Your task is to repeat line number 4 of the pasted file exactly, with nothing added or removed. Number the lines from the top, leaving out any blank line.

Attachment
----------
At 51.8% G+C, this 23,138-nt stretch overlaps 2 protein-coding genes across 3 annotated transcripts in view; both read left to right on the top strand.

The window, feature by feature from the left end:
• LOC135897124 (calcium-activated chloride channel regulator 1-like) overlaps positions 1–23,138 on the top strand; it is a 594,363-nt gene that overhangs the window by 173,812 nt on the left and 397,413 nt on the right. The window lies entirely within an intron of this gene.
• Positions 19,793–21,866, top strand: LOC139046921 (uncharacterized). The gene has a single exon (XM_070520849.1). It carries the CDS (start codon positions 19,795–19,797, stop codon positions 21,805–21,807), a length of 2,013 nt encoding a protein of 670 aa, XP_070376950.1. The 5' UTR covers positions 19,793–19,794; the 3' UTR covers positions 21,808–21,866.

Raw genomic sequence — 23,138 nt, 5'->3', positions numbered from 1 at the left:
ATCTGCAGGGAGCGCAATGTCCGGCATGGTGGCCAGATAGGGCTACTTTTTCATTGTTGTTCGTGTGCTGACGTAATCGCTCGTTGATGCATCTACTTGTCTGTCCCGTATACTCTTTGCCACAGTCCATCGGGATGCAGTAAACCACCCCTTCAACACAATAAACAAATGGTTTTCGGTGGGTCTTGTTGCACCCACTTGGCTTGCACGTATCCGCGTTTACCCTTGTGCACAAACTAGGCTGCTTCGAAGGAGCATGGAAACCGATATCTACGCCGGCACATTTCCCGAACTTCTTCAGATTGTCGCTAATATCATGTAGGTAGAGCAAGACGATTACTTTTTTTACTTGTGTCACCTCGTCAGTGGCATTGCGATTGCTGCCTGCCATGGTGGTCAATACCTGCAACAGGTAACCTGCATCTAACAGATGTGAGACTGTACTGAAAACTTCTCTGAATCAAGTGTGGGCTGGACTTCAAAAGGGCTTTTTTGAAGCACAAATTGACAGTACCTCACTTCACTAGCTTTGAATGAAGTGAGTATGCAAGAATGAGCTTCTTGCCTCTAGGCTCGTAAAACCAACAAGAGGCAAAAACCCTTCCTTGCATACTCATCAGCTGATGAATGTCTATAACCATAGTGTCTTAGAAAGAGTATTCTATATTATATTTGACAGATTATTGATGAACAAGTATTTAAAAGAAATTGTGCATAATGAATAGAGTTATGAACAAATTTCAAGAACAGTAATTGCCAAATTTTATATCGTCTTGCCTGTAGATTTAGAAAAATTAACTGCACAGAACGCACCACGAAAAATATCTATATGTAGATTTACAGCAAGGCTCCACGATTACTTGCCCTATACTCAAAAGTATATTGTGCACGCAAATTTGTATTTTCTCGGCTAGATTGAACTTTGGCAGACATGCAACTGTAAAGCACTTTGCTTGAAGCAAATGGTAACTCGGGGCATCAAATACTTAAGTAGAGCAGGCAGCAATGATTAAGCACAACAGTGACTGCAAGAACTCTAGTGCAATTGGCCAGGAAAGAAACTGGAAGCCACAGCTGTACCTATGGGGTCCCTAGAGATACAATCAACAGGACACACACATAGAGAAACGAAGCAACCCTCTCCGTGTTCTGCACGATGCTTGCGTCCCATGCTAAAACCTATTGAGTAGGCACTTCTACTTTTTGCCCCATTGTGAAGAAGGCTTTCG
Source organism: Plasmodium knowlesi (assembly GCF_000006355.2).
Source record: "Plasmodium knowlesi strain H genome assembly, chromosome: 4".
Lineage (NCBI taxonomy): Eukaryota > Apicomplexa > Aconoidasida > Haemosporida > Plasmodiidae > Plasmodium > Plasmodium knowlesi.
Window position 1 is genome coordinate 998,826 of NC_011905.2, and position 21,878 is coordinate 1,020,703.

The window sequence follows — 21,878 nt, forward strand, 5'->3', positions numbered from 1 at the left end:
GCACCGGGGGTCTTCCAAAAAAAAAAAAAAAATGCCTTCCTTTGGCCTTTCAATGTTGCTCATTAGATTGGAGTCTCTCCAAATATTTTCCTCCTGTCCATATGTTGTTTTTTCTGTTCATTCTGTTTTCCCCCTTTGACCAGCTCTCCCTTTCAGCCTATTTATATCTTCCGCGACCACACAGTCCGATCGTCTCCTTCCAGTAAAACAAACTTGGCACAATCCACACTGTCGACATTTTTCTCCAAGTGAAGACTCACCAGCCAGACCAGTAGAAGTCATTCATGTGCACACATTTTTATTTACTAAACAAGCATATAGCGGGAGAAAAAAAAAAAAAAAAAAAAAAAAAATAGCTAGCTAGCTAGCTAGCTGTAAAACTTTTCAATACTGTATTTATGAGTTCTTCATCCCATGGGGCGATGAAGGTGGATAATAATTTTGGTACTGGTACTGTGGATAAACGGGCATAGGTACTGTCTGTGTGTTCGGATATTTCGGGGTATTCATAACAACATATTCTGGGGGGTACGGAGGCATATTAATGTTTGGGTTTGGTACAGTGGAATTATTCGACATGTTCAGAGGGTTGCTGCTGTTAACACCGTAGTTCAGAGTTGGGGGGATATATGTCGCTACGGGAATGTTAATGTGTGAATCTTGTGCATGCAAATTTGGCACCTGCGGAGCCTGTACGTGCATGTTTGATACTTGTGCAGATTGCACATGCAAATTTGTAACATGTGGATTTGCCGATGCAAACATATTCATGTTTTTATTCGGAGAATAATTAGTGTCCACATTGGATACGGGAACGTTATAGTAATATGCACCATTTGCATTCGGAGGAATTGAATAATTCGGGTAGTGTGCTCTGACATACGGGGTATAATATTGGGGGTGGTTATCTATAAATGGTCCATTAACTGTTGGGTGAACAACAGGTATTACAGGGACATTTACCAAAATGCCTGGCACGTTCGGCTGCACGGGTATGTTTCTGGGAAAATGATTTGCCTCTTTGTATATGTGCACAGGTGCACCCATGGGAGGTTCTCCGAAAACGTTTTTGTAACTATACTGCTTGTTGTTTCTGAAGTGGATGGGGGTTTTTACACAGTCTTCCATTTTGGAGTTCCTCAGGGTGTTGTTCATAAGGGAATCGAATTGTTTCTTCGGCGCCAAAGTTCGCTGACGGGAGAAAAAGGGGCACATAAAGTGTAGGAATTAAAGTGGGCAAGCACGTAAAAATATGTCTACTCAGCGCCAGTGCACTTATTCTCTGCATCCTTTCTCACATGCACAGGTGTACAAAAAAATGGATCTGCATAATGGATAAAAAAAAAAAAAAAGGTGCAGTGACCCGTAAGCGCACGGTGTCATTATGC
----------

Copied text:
• Positions 19,793–21,866, top strand: LOC139046921 (uncharacterized). The gene has a single exon (XM_070520849.1). It carries the CDS (start codon positions 19,795–19,797, stop codon positions 21,805–21,807), a length of 2,013 nt encoding a protein of 670 aa, XP_070376950.1. The 5' UTR covers positions 19,793–19,794; the 3' UTR covers positions 21,808–21,866.